Omani cuisine

Diana Darke gives a window into Oman’s rich cuisine

Written by Bradt Travel Guides


Typical Omani cuisine is quite simple, with rice eaten as the main accompaniment to beef, mutton, chicken or fish. Spices are used to flavour the meat and fish, not hot and spicy ones but rather more subtle and aromatic ones like cardamom, cinnamon, cumin, ginger, turmeric and saffron. Salads are simple lettuce, cucumber and tomato with a slice of lime for dressing. A few local dishes to look out for are maqbous, a saffron-coloured rice dish cooked over spicy meat; harees, a wheat-based dish with chicken, tomato, onion and seasoning; rabees, boiled baby shark fried with liver (a Dhofari speciality); shuwa, marinated meat (goat, mutton, calf or camel) cooked for 12 hours in an earth oven with date juices and spices, wrapped in banana leaves and served on a giant communal tray called a fadhl; and mashuai, a whole spit-roasted kingfish with lemon rice. The main meal is eaten at midday, with a lighter evening meal. Food is always eaten with the right hand only.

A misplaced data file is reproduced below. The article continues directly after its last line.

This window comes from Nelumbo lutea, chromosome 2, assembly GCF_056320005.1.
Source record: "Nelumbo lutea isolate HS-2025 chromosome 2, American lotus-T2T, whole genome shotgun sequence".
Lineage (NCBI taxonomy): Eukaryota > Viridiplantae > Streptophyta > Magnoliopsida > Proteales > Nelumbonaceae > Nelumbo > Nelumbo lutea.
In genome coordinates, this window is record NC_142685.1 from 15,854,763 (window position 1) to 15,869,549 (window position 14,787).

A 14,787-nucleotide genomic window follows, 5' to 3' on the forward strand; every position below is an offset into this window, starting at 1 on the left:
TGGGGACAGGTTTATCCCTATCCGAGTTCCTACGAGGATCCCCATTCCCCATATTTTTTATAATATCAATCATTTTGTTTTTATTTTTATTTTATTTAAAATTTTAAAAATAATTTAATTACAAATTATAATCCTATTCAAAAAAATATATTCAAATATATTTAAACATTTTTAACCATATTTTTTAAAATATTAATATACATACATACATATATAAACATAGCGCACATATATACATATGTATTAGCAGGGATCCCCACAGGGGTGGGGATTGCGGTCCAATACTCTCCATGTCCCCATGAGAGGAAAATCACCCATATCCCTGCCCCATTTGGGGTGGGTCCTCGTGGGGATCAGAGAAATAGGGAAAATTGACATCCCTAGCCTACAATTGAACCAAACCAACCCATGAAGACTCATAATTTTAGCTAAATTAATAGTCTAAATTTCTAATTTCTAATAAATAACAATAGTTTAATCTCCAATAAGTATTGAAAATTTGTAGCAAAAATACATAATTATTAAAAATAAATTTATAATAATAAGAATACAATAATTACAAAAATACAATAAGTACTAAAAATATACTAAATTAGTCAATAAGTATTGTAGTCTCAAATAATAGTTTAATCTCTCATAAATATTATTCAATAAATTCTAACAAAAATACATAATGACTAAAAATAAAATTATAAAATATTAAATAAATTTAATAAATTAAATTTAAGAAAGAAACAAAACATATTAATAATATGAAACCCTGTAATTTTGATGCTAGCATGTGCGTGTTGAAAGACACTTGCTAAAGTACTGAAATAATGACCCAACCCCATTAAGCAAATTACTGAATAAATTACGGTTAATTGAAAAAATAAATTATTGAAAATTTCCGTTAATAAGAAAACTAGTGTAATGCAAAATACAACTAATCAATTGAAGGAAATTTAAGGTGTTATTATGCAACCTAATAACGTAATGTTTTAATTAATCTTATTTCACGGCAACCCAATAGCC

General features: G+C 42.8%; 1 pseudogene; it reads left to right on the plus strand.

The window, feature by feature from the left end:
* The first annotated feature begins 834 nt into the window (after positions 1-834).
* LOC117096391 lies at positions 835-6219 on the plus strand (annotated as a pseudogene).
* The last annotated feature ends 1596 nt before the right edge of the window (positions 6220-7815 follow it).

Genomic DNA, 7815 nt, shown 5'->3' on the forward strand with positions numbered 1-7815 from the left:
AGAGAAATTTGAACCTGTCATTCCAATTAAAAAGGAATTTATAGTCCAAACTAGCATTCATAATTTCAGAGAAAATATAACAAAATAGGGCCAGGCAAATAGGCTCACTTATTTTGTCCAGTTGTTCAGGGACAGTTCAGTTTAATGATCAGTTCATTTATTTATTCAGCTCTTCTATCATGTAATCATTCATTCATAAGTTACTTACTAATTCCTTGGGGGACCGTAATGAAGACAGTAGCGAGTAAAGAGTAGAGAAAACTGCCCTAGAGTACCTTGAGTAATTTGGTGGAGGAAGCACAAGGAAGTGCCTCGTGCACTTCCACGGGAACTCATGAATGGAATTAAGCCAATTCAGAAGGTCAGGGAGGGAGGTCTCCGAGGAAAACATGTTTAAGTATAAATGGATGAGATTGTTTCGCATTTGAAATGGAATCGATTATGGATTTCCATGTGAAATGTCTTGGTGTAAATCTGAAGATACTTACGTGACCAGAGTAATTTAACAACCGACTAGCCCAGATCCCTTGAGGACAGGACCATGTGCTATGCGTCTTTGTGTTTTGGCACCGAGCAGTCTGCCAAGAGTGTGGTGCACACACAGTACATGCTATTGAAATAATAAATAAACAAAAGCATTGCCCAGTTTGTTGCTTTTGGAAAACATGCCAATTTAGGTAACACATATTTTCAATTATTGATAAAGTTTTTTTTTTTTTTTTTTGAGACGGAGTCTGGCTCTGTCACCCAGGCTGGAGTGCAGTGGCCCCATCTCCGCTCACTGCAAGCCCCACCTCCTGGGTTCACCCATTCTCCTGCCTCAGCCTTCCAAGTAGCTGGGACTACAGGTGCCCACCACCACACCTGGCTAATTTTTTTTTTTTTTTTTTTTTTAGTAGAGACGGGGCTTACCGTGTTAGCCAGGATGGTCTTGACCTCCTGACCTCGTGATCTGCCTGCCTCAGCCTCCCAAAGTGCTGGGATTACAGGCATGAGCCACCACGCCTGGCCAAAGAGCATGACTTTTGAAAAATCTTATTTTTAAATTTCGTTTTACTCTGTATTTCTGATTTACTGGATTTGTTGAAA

Produce, suq, Oman by Oman Ministry of TourismProduce at an Omani suq © Oman Ministry of Tourism

Favourite local drinks are laban, heavy salty buttermilk and yoghurt flavoured with cardamom and ground pistachios. Fresh fruit juices are also made from local fruits like mango, banana, pineapple and pomegranate, and are very cheap by Western standards. The sweet sticky halwa is a popular dessert, made by men, with the recipe handed down from generation to generation. After the meal bitter cardamom coffee is traditionally served from brass long-spouted coffee pots into tiny china cup-like bowls.

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